Flash Pro tutorial: Create monochrome character art

Keep things clear with black and white artwork, with Paul Shih

In this tutorial, character art guru Paul Shih shows how to create a detailed black-and-white artwork – using Flash. Shih says: “I personally find Flash’s drawing system work best for the style we are making. It’s fun and easy.”

You’ll learn handy tips for drawing in Flash, focusing on some essential drawing tools that make creating this artwork quick and simple. Starting with Flash’s unique Line tools, we take this tool a step further by converting lines to create fills for a comic book-style ‘focus lines’ effect. 

You’ll also pick up tricks on maintaining visual clarity in a detailed black-and-white artwork. Feel free to embellish and add your own twists to the artwork as you create. 

Time to complete 

8-10 hours


Adobe Flash, Photoshop

Project Files

Please visit the desktop site to download the project files.


Open a new file in Flash. In the Properties window (Cmd/Ctrl + F3), click the Edit button and set the size to 420 x 594mm. Now import the base tracing file from the project files (ht_trace.jpg) by selecting File > Import > Import to Stage (Cmd/Ctrl + R), and select the imported image. In the Align window (Window > Align > To Stage), select Align Horizontal Center and Align Vertical Center.


For detailed drawings, layering is vital. Flash manages layers in the Timeline window: rename and lock the tracing layer, then create a new layer for each element. Drawing in Flash is easy: using the Line tool (N), click and drag to create a straight line; click on the line and drag it to make a curve. Use the Line tool or Pen tool to trace all the elements apart from the focal lines.

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Now let’s create the focal lines. Use the Line tool to create a short vertical line at the point all the lines point to. Lock this layer and, in a new layer, draw black lines that drag out from the red focal point. Select all the lines, increase their line size to 8pt, and erase parts of the lines to make their length irregular. Select Modify > Shape > Convert Lines to Fills. Drag the edge point of each line to make them narrower at one end.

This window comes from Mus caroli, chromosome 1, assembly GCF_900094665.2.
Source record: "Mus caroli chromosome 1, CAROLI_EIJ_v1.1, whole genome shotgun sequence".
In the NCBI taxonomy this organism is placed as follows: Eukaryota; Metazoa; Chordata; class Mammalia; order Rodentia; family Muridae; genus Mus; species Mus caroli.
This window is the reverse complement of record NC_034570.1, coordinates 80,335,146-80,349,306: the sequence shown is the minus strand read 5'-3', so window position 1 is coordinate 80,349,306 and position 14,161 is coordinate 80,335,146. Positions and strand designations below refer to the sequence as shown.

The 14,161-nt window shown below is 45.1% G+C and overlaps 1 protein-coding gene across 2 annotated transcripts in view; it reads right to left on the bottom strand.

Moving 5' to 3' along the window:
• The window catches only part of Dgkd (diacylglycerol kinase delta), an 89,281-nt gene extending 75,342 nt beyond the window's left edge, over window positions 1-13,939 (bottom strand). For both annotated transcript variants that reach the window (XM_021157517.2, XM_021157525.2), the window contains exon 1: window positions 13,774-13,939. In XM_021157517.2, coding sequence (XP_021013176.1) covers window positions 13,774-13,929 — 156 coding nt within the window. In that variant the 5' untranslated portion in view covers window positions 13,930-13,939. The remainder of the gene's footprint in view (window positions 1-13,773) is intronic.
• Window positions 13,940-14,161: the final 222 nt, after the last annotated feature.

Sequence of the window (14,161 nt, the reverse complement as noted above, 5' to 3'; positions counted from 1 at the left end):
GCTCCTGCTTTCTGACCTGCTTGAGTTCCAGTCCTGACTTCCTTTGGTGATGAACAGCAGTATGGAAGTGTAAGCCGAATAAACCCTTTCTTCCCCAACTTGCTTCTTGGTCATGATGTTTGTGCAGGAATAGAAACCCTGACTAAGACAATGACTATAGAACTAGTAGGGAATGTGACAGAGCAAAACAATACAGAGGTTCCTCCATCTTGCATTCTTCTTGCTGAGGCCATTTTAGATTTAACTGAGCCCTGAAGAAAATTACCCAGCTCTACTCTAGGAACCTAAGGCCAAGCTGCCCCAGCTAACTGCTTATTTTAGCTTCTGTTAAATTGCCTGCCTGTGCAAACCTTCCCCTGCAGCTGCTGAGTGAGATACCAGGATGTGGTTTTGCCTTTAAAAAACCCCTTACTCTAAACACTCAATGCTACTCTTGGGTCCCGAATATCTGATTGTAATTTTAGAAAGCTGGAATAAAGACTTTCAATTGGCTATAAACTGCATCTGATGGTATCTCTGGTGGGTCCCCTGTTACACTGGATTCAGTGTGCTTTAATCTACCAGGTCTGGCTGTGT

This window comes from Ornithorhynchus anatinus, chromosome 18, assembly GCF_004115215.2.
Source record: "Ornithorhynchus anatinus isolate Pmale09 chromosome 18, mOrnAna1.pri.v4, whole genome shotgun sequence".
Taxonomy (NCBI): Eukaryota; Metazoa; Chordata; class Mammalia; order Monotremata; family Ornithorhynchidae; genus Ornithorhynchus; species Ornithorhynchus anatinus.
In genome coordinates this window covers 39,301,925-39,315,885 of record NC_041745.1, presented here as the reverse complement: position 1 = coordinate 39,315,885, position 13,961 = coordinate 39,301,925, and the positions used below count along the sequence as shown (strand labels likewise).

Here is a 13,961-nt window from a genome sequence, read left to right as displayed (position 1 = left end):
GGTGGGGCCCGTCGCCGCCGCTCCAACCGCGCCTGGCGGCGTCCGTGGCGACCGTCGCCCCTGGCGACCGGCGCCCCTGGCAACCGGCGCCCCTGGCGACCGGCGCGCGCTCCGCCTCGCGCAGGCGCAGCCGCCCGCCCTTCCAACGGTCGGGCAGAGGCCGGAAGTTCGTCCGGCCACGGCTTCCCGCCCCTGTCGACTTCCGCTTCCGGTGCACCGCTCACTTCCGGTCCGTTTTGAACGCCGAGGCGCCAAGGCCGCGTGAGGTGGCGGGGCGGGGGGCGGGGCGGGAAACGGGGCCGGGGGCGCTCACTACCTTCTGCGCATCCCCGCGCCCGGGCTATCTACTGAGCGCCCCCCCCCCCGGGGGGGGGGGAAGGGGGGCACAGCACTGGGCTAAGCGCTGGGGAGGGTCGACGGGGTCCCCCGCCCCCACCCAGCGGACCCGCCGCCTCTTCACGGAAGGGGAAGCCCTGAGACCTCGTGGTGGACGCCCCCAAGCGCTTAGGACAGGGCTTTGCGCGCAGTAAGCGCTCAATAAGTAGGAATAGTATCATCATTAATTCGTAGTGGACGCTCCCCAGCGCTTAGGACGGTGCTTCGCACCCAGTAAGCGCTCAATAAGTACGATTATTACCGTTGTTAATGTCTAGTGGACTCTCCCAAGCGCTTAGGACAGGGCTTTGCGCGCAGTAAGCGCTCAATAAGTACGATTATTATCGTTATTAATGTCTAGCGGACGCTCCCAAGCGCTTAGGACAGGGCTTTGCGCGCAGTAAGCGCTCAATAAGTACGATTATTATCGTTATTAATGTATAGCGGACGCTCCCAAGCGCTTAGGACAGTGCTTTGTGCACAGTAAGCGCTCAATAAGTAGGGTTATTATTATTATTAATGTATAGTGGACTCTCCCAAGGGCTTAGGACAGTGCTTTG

Now you’ve traced all the elements, they’re ready to ink up – this is essentially colouring-in. Choose the colour – in this case we’re only using black and white. Use the Paint Bucket tool (B) and click on the closed areas you’ve traced to fill with the paint. 


To make elements stand out more and to separate them from their surroundings, thicken the outline of all elements, select an element, copy (Cmd/Ctrl + C), and create a new layer underneath, Paste the element in place (Cmd/Ctrl + Shift + V), increase the line size to your preference – I use 12pt for bear characters, and 15pt for the monster on top.

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The artwork should be all inked up now – but you might feel that the colouring isn’t quite perfect yet. Let’s invert it. Select File > Export > Export to Image, and name it invert.ai. Open this file in Photoshop, and select Image > Adjustments > Invert. This trick is particularly useful for black-and-white images: you may find some parts work better this way than in the original, so adapt your Flash image accordingly.


Look for empty spaces – be creative, add some new elements to balance the positive and negative spaces. To create the metal pipes in middle, use the Line tool (N) to create some random pipe lines and increase the line size to 17pt. Convert the lines to fill, use the Ink Bottle tool (S) and click on the fills: this creates lines around the fill. You may want to import the PANDARA logo to your composition – it’s in the project files (pandara.eps).


Finish up by adding some textures – 8-bit video games are good source of inspiration for this art style. Materials rendering is usually flat and simple, yet it symbolises materials so well. Once this is all done, it’s a good idea to repeat the Photoshop Invert trick, play around, adjust it to your preference – and you’ll have a unique Hollow Threat artwork. 

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